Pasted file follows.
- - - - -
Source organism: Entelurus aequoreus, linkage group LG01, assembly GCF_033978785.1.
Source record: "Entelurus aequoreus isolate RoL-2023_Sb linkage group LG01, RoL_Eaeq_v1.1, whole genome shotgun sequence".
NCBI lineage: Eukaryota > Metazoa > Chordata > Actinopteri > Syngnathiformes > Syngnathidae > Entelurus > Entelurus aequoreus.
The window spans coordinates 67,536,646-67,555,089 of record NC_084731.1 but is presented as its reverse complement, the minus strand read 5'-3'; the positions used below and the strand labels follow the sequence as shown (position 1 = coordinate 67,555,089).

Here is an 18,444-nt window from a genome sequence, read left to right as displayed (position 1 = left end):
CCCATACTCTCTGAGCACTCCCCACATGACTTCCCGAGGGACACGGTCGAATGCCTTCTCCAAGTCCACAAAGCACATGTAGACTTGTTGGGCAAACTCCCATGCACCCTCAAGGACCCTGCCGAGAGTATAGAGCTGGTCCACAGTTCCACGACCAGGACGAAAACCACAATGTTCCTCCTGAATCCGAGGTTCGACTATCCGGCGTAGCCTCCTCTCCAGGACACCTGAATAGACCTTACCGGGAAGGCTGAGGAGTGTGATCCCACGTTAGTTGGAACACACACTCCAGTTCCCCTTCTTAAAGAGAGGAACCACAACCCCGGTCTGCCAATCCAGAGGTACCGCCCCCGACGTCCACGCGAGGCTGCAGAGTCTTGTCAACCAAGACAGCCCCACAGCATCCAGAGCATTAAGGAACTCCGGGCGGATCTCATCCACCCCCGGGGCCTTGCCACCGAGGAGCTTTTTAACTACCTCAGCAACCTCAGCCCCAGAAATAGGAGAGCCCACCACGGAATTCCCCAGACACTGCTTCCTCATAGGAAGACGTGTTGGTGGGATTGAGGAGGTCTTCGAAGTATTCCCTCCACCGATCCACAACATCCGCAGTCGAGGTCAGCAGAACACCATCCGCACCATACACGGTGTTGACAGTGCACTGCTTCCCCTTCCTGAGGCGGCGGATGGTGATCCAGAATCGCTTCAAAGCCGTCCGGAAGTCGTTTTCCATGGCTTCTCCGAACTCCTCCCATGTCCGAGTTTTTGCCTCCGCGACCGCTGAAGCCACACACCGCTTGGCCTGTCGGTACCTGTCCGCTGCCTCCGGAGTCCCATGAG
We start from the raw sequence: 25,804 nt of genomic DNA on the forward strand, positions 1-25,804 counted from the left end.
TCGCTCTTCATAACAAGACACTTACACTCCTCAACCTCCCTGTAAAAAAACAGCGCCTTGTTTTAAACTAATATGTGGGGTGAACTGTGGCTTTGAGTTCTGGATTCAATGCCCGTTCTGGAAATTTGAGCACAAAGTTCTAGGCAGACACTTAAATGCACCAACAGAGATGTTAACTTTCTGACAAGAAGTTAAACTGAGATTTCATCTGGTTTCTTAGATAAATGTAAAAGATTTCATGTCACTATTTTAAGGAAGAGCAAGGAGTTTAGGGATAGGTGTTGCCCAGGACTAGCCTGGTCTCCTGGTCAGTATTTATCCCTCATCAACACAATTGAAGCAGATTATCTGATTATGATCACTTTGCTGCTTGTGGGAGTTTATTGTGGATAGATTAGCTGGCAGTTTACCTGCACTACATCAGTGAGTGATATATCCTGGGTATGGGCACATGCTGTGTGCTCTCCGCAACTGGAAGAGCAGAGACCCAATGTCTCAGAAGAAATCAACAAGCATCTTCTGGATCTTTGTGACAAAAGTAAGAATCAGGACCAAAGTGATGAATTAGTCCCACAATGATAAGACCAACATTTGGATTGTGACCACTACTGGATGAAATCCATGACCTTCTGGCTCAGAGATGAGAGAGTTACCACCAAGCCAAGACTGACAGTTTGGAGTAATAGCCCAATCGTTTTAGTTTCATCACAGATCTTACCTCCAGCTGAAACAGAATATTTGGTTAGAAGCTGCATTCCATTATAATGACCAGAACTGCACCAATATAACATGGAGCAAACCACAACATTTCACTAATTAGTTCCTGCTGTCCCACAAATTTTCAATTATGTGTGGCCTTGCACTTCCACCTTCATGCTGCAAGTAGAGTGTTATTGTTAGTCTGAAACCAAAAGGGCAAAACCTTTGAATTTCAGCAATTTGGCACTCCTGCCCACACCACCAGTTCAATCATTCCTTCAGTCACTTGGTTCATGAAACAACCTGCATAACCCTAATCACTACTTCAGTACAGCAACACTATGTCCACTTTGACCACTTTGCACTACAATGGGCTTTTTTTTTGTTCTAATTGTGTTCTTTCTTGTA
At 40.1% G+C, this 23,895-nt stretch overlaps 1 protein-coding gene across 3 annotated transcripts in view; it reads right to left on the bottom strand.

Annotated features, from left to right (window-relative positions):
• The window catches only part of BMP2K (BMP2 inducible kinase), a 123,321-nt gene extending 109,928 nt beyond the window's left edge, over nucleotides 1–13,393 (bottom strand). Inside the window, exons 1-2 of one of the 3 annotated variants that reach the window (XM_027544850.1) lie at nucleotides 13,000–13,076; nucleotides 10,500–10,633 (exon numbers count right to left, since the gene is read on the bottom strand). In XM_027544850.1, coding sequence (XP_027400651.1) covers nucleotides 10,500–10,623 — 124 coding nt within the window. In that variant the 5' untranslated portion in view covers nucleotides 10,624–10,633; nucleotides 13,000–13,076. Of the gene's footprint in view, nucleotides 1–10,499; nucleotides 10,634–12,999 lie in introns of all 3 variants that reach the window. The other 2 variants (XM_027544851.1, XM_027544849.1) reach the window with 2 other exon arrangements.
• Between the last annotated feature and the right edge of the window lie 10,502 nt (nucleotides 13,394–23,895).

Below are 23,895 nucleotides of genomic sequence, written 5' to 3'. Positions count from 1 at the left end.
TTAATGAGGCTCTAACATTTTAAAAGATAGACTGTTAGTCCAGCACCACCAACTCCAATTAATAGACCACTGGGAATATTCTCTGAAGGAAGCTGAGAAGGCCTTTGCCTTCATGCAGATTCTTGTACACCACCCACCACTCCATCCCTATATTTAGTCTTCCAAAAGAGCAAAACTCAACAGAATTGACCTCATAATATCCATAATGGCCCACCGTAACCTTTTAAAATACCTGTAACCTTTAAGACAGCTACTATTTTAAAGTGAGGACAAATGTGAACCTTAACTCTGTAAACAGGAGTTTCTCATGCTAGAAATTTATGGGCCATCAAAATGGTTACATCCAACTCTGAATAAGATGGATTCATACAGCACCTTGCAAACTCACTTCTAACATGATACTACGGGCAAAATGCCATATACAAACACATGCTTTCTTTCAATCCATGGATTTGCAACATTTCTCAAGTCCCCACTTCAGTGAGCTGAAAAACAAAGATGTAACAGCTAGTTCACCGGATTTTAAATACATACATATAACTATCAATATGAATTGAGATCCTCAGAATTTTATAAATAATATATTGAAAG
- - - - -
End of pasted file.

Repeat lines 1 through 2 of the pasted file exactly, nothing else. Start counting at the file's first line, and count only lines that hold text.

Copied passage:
Source organism: Entelurus aequoreus, linkage group LG01, assembly GCF_033978785.1.
Source record: "Entelurus aequoreus isolate RoL-2023_Sb linkage group LG01, RoL_Eaeq_v1.1, whole genome shotgun sequence".